City of actually existing civil society, as well as claims that it is precisely
this space for religious toleration, founded on the separation of church
from state, that marks off the West as historically unique “ and better
than other civilisations.
These complex points need not detain us here. They merely serve as
something of a backdrop for understanding contemporary efforts to bring
the world™s religions and their ethics back into the world “ to give them
a voice in de¬ning the contemporary globalisation of civil society. Reli-
gious justi¬cations of global civil society are certainly in abundance. One
version is well illustrated in the steely reasoning of the leading theologian,
Hans Kung. ˜No survival without a world ethic. No world peace with-
out peace between the religions. No peace between the religions without
dialogue between the religions™, he writes.37 While acknowledging the
ways in which the world™s religions have failed to live up to their own
prescribed norms, Kung emphasises their surprising degree of consensus
about important ethical matters. Each emphasises, for instance, the need
for consciousness of a responsibility “ towards oneself and the world.
Examples of this world-de¬ning ethics include Buddhist ˜composure™ in

34 See my ˜Secularism?™, in David Marquand and Ronald L. Nettler (eds.), Religion and
Democracy (Oxford, 2000); the text of the German Publishers™ Peace Prize address by
Jurgen Habermas, ˜Glauben und Wissen™, Der Tagesspiegel (Berlin), 15 October 2001;
and Wolfgang Kraus, Nihilismus heute oder die Geduld der Weltgeschichte (Frankfurt am
Main, 1985), p. 138: ˜The frustration, the embitterment, the hatred of history, of the
illusions of the past and the reality of today are the origin of that nihilism which is
inundating us. Nihilism is the other side of the hope for a man-made paradise.™
35 See my Civil Society: Old Images, New Visions (Oxford and Stanford, 1998), pp. 28“31.
36 Dominique Colas, Le Glaive et le ¬‚´au: G´n´alogie du fanatisme et de la soci´t´ civile (Paris,
e ee ee
1992), esp. chapters 1“3.
37 Hans Kung, Projekt Weltethos (Munchen, 1990), p. xv ff.
¨ ¨
194 Global Civil Society?

dealings with the world; the commandments of the Torah and Talmud;
the social duties which structure the whole life of a Hindu; the teach-
ings of Confucius aimed at wisdom; the instructions related to everyday
life in the Qur™¯ n; and the preachings of Jesus Christ. All religions, says
Kung, require individuals to observe and embrace certain categorical
rules and virtues that can guide their worldly actions, from within. Among
these ˜golden rules™ is the importance of working for human well-being.
Hence the demand of the Qur™¯ n for justice, truth and good works, the
Buddhist doctrine of overcoming human suffering, the Hindu striving to
ful¬l ˜dharma™, the Confucian requirement to preserve the cosmic order,
including the humanum, the Jewish commandment to love God and one™s
neighbour, and its radicalisation (to the point of loving one™s enemy) in
Jesus™ mountain sermon.
These various ethical strategies “ despite their categorical prohibition
of such acts as lying, stealing and murder “ obviously contain different
rules. Some Catholic Christians oppose arti¬cial contraception; some
Muslims favour amputation as a punishment for theft; some Hindus de-
fend the caste system; and so on. Yet Kung insists that they are equally
united in their opposition to ˜unprincipled libertinism™ and in their active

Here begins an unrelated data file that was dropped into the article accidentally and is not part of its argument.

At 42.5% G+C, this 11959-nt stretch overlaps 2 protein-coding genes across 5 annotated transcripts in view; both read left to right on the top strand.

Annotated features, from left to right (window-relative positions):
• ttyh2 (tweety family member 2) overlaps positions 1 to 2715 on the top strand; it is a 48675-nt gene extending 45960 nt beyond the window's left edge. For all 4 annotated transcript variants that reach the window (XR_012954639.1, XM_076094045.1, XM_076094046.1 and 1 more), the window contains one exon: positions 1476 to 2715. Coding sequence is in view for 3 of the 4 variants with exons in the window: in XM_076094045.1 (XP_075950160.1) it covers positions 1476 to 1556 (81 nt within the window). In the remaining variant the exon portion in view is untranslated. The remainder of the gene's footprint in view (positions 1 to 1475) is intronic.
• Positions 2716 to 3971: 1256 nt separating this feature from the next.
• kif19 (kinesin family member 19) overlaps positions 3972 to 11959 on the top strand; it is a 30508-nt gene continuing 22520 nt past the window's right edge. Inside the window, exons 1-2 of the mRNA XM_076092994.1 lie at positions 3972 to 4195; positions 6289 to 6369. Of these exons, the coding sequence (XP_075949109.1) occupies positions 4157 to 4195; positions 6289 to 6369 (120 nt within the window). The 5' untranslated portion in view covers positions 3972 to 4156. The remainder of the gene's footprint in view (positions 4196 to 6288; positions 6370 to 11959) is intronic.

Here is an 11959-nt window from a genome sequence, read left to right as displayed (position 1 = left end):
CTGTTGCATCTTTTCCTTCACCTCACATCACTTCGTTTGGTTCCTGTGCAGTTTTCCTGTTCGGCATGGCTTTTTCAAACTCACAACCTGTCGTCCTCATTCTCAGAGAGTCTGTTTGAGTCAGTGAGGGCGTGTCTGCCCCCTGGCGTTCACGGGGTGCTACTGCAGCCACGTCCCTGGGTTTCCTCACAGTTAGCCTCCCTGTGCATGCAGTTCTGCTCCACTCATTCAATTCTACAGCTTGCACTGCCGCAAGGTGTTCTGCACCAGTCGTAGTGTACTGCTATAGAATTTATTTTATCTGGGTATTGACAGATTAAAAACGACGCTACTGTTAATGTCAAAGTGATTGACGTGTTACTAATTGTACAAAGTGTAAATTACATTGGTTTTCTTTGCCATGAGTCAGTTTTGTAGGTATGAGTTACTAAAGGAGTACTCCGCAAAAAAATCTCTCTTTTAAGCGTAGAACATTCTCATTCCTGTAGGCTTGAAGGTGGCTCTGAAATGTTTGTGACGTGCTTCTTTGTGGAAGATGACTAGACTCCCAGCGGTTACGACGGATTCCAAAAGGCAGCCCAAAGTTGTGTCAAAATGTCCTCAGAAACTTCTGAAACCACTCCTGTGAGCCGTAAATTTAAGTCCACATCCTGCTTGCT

belief in an unconditioned Absolute. Their commitment to a First Princi-
ple is particularly important, for religion brings certainty to the sphere of
ethics. It follows, in the face of uncertainty and spiritual emptiness, that
religions can bring strength to individuals. They can ˜credibly demon-
strate with a unique power of conviction a horizon of meaning on this
earth “ and also a ¬nal goal™. Religion puts a sting in the tail of ethi-
cal entitlements and obligations; it blesses them with deep meaning, with
˜absoluteness and universality™.

Global civil society “ without foundations
From Capetown to Cairo, and from Fairbanks to Fremantle, such claims
usually stir up passionate public controversies about the ˜truth™ of religion
versus the ˜truth™ of secular views. These disputes are not easily resolved,
and often become violently heated, which is why elsewhere I have pointed
to the need in ethical matters to call a truce by respecting the Law of Un-
ending Controversy.38 This practical rule “ it is not a ˜law™ in any received
sense other than playfulness “ underlines the implausibility of practical
attempts to generate ethical consensus through communication (along
38 An illuminating example is Umberto Eco and Cardinal Carlo Maria Martini, Belief or
Nonbelief? A Confrontation (New York, 2000). See also my essay on the historical origins
and contemporary limits of secularism, ˜Secularism?™, in Marquand and Nettler (eds.),
Religion and Democracy, pp. 5“19.
Ethics beyond borders 195

the lines of Habermas™ well-known formula). It points as well to the im-
probability of efforts at harmonising competing ethical claims, let alone of
crafting something like a meta-language which could satisfy all disputants,
reconcile all opposites, and make lions lie down meekly with lambs.
In matters of religion, this Law certainly applies. It helps us to see
that human beings can™t be absolutely sure that God exists, or does not
exist; that when we talk about God we don™t know for certain who or
what we are talking about; and that, conversely, we don™t know how
best to summarise, using the language of immanence, the true nature of
Humanity and the World. The Law of Unending Controversy begs us to
see more clearly that the nineteenth-century secularist view that religion
is a man-made whopping tale, and that religious believers are therefore
like Ixion copulating with clouds and breeding monsters, applies just as
well to secularists themselves, who have fared no better in the search for